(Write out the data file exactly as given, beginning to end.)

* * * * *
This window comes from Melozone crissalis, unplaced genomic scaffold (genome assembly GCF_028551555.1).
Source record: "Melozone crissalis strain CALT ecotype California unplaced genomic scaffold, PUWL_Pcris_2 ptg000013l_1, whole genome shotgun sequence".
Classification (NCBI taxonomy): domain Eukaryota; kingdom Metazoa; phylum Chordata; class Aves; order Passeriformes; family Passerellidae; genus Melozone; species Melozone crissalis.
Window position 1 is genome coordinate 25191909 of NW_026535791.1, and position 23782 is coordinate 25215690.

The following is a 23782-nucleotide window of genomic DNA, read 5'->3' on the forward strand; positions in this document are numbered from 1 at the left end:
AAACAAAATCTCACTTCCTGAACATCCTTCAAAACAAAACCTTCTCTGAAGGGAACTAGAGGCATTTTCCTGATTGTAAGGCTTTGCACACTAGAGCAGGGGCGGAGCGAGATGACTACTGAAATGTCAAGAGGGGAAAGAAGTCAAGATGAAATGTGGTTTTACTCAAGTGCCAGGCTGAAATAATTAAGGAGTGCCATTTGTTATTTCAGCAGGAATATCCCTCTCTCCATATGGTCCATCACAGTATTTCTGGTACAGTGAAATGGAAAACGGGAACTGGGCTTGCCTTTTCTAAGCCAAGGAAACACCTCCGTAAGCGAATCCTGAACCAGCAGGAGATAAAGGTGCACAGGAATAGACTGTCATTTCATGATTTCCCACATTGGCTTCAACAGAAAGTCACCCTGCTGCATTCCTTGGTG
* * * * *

This window comes from Melozone crissalis, unplaced genomic scaffold (genome assembly GCF_028551555.1).
Source record: "Melozone crissalis strain CALT ecotype California unplaced genomic scaffold, PUWL_Pcris_2 ptg000013l_1, whole genome shotgun sequence".
Classification (NCBI taxonomy): domain Eukaryota; kingdom Metazoa; phylum Chordata; class Aves; order Passeriformes; family Passerellidae; genus Melozone; species Melozone crissalis.
Window position 1 is genome coordinate 25191909 of NW_026535791.1, and position 23782 is coordinate 25215690.

The following is a 23782-nucleotide window of genomic DNA, read 5'->3' on the forward strand; positions in this document are numbered from 1 at the left end:
AAACAAAATCTCACTTCCTGAACATCCTTCAAAACAAAACCTTCTCTGAAGGGAACTAGAGGCATTTTCCTGATTGTAAGGCTTTGCACACTAGAGCAGGGGCGGAGCGAGATGACTACTGAAATGTCAAGAGGGGAAAGAAGTCAAGATGAAATGTGGTTTTACTCAAGTGCCAGGCTGAAATAATTAAGGAGTGCCATTTGTTATTTCAGCAGGAATATCCCTCTCTCCATATGGTCCATCACAGTATTTCTGGTACAGTGAAATGGAAAACGGGAACTGGGCTTGCCTTTTCTAAGCCAAGGAAACACCTCCGTAAGCGAATCCTGAACCAGCAGGAGATAAAGGTGCACAGGAATAGACTGTCATTTCATGATTTCCCACATTGGCTTCAACAGAAAGTCACCCTGCTGCATTCCTTGGTG